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Ye Wives Who Scold & Fishes Sell

Ye Wives who scold fishes sell,
Or sing sell your fruit,
I want a wondrous thing to tell,
Then (if you can) be mute.
From some of You one Homer came,
Who wrote a ballad first,
For He knew neither Parents name
Nor livd where he was nurst
His verse in length exceeds us all
So when a crowd he drew,
Like you he got him to a stall,
spoke as long as you.
Some tatterd Mermaid gave him birth
Who crys her oyster wares
Or Else some ragged nymph of earth
Who sings her Mellow pears
If 'twas the nymph of fruit was prest,
Apollo was ye Lover:
With tunefull cry he filld her breast,
got a singing Rover.
A Man, tho blind, yet usd to ply
Where 'ere he heard of Chear;
His dog it seems preserved an eye,
Its Master livd by ear.
Or if Apollo chancd to Love
The Mermaid near ye sea,
Whose shriller voice he taught to move
With buy my oysters pray.
Her shriller voice when raised to Ire
Woud thunder on ye crew,
So from ye Mother ye Sire
Old Homers Iliad grew.
then (as big with child she stood)
The place she sold her fishes
Might in his fancy form a floud
To rage in all th' Odysses.

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Submitted on May 13, 2011

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Thomas Parnell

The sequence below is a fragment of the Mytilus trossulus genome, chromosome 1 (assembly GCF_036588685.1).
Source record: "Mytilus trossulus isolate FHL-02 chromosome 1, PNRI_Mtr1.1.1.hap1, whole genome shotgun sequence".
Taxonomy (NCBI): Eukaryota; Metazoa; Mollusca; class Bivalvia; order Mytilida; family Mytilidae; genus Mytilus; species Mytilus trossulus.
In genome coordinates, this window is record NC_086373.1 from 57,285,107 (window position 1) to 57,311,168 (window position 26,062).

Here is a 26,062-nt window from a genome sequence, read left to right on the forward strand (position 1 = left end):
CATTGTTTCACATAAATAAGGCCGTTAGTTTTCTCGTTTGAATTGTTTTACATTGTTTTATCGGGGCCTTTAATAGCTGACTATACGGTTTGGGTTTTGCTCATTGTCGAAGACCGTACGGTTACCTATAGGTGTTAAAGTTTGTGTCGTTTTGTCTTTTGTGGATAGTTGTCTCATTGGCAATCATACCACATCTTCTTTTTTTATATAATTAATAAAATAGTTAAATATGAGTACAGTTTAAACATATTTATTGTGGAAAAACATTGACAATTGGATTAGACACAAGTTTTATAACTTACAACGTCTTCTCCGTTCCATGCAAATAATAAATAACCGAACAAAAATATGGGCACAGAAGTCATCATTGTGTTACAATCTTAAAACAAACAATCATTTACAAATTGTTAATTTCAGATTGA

Thomas Parnell was an Anglo-Irish poet and clergyman who was a friend of both Alexander Pope and Jonathan Swift. He was the son of Thomas Parnell of Maryborough, Queen's County now Port Laoise, County Laoise}, a prosperous landowner who had been a loyal supporter of Cromwell during the English Civil War and moved to Ireland after the restoration of the monarchy. Thomas was educated at Trinity College, Dublin and collated archdeacon of Clogher in 1705. He however spent much of his time in London, where he participated with Pope, Swift and others in the Scriblerus Club, contributing to The Spectator and aiding Pope in his translation of The Iliad. He was also one of the so-called "Graveyard poets": his 'A Night-Piece on Death,' widely considered the first "Graveyard School" poem, was published posthumously in Poems on Several Occasions, collected and edited by Alexander Pope and is thought by some scholars to have been published in December of 1721 (although dated in 1722 on its title page, the year accepted by The Concise Oxford Chronology of English Literature; see 1721 in poetry, 1722 in poetry). It is said of his poetry 'it was in keeping with his character, easy and pleasing, ennunciating the common places with felicity and grace. more…

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